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Vancouver Feature: Bloody Sunday

That stately building at the northwest corner of Hastings and Granville is known as the Sinclair Centre today. It houses federal offices, upscale clothing shops and a small mall. It was once Vancouver’s main Post Office, the site of “Bloody Sunday,” a violent Depression-era clash between police and unemployed workers.

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Oka Crisis

The Oka Crisis, also known as the Mohawk Resistance, was a 78-day standoff (11 July–26 September 1990) between Mohawk protesters, police, and army. At the heart of the crisis was the proposed expansion of a golf course and development of condominiums on disputed land that included a Mohawk burial ground. Tensions were high, particularly after the death of Corporal Marcel Lemay, a Sûreté du Québec police officer. Eventually, the army was called in and the protest ended. The golf course expansion was cancelled, and the land purchased by the federal government; however, it has not yet been transferred to the Kanesatake community.

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Helen (Ma) Armstrong

Helen (Ma) Armstrong (née Jury), labour activist, women’s rights activist (born 17 June 1875 in Toronto, Ontario; died 17 April 1947 in Los Angeles, California). Helen Armstrong was a labour activist who fought for the rights of working-class women throughout her life. She was the leader of the Winnipeg Women’s Labor League and a central figure in the 1919 Winnipeg General Strike. She campaigned for unions, a minimum wage and social security, and against conscription. Armstrong was arrested for her activism at least three times, including twice during the Winnipeg General Strike. Historian Esyllt Jones described Helen Armstrong as “the exception in a male-dominated labour movement.”

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RCMP Arrest 14 People at BC Pipeline Protest

Enforcing a BC Supreme Court injunction that was passed in December, RCMP officers entered a roadblock south of Houston, BC, and arrested 14 members of the Wet'suwet'en Nation. The protestors had been preventing workers from Coastal GasLink, a subsidiary of TransCanada Corp., from entering the area on the grounds that they did not have the consent of hereditary leaders to build a pipeline carrying natural gas from Dawson Creek to Kitimat. The following day, protests were held in cities across Canada in a show of support for the Wet'suwet'en Nation.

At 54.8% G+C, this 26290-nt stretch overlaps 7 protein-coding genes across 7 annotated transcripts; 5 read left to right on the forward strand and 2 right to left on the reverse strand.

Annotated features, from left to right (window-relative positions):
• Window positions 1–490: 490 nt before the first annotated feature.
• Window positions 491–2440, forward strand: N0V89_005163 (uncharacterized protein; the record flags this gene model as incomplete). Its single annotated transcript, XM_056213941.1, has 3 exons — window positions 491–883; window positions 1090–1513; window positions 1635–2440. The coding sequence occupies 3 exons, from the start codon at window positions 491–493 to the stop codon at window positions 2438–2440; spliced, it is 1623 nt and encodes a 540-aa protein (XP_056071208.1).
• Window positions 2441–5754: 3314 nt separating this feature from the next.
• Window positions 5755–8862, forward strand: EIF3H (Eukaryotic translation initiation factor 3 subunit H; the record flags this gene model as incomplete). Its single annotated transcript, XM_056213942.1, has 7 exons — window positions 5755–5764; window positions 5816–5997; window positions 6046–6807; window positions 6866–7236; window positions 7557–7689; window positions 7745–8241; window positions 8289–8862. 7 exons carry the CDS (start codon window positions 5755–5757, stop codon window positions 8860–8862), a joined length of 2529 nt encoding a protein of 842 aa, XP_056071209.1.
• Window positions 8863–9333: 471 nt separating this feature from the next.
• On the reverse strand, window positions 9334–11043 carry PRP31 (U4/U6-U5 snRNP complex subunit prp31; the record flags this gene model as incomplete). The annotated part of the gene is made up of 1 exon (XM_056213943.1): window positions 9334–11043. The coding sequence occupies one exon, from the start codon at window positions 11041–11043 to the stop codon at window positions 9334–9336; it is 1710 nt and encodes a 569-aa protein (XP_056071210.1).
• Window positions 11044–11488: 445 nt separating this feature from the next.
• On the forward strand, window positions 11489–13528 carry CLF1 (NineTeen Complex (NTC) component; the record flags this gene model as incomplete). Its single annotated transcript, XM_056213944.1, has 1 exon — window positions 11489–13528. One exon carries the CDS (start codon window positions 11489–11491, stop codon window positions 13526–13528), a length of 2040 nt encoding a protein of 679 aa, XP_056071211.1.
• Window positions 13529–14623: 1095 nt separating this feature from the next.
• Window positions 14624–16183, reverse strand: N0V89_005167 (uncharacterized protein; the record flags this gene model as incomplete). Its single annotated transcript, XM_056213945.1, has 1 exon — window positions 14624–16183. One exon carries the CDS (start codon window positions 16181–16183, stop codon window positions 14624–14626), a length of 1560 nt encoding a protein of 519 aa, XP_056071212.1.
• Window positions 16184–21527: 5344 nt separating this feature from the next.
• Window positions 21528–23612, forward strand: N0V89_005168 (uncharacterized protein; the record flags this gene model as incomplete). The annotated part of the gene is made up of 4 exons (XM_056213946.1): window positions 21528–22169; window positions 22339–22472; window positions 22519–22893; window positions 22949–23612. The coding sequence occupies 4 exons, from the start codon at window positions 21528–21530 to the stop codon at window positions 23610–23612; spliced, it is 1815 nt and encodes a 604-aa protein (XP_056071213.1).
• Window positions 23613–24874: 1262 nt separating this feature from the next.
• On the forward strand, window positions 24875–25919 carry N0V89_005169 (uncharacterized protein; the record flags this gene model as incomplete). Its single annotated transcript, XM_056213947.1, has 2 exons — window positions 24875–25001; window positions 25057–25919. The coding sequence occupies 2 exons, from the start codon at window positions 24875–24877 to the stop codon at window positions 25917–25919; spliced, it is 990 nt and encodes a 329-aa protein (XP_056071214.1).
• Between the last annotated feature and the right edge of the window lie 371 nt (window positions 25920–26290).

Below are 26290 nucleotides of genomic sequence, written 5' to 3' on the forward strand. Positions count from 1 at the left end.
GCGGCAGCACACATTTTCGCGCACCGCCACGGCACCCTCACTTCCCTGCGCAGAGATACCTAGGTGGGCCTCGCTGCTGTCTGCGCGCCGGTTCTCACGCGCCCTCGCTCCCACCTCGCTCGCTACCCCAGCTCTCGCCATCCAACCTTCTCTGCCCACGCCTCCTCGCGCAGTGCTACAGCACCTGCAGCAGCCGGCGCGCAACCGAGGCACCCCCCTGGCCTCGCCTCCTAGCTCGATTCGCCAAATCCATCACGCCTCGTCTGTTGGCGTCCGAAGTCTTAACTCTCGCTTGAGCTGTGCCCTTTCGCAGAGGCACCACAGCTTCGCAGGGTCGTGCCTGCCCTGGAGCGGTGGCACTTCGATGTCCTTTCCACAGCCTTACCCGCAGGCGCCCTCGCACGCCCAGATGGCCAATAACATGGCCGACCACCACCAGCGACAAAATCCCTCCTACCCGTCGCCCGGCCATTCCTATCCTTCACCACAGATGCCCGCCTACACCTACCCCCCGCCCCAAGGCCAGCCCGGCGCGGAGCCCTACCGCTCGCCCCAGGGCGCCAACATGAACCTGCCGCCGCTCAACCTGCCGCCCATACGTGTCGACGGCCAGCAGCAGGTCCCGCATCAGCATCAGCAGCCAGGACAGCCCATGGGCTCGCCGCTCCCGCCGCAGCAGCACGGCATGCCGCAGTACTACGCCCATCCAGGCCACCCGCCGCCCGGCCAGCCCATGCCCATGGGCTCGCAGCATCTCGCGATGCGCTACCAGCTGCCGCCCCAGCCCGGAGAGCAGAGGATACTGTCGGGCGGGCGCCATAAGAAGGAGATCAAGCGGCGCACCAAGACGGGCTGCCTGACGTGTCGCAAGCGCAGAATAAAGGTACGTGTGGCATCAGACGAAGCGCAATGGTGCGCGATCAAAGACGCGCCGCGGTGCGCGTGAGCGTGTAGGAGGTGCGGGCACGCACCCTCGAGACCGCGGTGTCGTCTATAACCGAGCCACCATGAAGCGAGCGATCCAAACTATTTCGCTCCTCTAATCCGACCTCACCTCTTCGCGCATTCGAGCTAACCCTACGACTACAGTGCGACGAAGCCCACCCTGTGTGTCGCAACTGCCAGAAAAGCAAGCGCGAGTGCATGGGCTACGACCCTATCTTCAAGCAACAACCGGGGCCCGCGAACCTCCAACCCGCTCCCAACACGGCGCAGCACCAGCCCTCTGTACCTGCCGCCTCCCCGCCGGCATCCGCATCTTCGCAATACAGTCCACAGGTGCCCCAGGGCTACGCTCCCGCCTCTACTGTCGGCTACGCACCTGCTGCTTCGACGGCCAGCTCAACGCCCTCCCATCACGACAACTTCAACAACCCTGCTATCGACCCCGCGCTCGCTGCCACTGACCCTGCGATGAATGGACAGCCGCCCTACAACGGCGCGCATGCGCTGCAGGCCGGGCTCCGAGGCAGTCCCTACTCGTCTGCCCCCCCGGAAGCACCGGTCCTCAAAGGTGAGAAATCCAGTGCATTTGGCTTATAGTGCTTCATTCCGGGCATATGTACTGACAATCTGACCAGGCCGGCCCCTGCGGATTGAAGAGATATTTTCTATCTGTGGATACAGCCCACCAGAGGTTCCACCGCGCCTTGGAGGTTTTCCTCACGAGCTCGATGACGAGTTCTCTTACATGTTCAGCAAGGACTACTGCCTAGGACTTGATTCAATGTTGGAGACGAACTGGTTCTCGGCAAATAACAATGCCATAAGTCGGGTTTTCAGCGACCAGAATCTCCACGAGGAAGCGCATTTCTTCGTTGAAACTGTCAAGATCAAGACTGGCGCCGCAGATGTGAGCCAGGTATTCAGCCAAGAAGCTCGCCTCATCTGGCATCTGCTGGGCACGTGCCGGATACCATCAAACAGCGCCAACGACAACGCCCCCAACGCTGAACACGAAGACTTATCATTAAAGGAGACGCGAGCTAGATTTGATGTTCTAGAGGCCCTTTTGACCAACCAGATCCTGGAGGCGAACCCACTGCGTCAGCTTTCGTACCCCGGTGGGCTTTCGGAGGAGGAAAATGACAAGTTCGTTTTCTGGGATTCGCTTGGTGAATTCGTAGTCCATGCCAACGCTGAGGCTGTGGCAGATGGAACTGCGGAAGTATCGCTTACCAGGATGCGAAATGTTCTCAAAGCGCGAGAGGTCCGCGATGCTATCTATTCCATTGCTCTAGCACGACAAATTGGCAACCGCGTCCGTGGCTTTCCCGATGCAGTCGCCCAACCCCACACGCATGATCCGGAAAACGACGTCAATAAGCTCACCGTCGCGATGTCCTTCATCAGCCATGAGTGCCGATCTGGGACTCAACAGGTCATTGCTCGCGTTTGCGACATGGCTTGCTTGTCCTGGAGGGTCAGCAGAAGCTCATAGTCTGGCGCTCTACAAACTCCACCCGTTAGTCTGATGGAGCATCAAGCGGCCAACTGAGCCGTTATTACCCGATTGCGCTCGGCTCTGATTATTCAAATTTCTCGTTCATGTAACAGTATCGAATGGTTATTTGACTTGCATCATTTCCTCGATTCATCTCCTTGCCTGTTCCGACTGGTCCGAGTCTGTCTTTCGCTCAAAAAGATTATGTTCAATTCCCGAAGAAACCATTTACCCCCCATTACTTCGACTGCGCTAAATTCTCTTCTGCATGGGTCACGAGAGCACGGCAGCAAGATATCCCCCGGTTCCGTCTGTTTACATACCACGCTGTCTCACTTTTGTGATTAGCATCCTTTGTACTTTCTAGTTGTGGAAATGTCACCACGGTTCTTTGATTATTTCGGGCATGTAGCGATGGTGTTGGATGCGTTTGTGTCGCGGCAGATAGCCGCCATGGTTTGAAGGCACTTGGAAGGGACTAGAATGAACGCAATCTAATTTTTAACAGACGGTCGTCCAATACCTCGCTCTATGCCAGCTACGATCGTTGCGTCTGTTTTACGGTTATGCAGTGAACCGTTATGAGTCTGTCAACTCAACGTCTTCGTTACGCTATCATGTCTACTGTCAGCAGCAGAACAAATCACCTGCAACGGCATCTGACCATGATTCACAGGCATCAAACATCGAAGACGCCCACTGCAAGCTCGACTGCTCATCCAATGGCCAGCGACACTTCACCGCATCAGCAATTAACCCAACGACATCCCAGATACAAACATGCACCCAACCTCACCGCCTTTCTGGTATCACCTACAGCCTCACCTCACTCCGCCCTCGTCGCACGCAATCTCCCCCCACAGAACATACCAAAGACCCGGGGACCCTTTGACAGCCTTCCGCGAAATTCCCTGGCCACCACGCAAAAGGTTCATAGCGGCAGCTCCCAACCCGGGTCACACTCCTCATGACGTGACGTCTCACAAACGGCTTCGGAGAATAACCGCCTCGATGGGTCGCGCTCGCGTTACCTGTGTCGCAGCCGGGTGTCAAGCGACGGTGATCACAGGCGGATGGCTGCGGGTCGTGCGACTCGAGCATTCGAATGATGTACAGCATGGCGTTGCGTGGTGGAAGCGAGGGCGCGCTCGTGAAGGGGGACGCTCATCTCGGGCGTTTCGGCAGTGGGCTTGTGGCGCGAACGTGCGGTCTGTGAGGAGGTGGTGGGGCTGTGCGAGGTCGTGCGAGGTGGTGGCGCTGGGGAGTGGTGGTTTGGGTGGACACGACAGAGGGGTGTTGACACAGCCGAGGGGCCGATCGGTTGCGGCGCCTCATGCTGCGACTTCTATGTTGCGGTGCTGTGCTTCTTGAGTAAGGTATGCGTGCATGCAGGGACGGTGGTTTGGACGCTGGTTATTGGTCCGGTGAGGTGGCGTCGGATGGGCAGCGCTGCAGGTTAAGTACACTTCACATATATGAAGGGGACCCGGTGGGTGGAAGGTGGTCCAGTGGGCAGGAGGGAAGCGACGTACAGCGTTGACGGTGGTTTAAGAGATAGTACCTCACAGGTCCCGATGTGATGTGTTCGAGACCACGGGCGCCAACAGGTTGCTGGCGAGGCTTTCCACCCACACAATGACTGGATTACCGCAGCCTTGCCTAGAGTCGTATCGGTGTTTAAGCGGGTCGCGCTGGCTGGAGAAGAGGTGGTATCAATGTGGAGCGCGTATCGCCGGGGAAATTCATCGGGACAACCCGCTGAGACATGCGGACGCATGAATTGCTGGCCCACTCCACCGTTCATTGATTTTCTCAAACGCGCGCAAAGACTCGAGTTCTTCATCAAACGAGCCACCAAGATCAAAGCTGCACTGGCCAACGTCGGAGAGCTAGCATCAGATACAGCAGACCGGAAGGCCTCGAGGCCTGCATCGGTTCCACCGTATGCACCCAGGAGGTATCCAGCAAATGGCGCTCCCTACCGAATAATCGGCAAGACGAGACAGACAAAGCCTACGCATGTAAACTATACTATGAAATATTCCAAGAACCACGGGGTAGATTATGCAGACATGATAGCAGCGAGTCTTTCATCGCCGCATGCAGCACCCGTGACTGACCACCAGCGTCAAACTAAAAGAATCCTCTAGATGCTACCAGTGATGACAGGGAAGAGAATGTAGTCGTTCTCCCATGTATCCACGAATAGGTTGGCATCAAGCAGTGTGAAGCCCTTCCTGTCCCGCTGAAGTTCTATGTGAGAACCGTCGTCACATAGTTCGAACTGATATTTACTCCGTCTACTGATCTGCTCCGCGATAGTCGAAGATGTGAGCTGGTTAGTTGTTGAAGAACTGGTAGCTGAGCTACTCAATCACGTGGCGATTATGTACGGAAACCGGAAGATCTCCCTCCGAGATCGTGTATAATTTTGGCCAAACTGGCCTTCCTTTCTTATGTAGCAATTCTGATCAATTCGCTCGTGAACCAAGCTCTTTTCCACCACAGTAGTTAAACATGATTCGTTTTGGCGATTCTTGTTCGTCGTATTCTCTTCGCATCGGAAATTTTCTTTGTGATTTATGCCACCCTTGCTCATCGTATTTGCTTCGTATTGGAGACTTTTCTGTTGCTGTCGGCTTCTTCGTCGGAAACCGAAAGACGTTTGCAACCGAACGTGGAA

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Forbidden City

William Bell’s historical novel Forbidden City (1990) tells the story of Alex, a teenager who accompanies his father on a trip to Beijing, China. Alex’s initial excitement at exploring the history of the city turns to horror when he becomes trapped near the Forbidden City during the Tiananmen Square Massacre. The most popular novel of Bell’s career, Forbidden City was published in 11 countries and eight languages. Reviewers praised its depiction of the on-the-ground reality of the Tiananmen Square Massacre. The novel received Ontario’s Ruth and Sylvia Schwartz Children’s Book Award, the Ontario School Librarians Association Award and the Belgium Award for Excellence.  

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Trans Mountain Pipeline Expansion Project

The Trans Mountain Expansion is a project to build about 980 km of new pipe, most of which will run parallel to the existing Trans Mountain oil pipeline. The new line will carry diluted bitumen, or “dilbit,” from Edmonton, Alberta to Burnaby, British Columbia. The expansion will increase the pipeline route’s overall capacity from 300,000 barrels per day to 890,000 barrels per day.

The project’s first owner, Kinder Morgan Canada, sold it to the Government of Canada in 2018. The Trans Mountain Expansion has been a focus of environmental and economic debates, as well as political conflicts. The $12.6 billion project is now under construction.

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Native People's Caravan

The Native People’s Caravan was a cross-country mobile protest that took place in 1974. Its main purpose was to raise awareness about the poor living conditions and discrimination experienced by Indigenous peoples in Canada. It travelled from Vancouver to Ottawa, where the subsequent occupation of a vacant warehouse on Victoria Island, near Parliament Hill, extended into 1975. The caravan brought various Indigenous groups together in protest of broken treaties, as well as a lack of government-supported education, housing and health care. As a result, meetings between Cabinet ministers and Indigenous leaders became more frequent. The protest is remembered as an important turning point in Indigenous activism in Canada.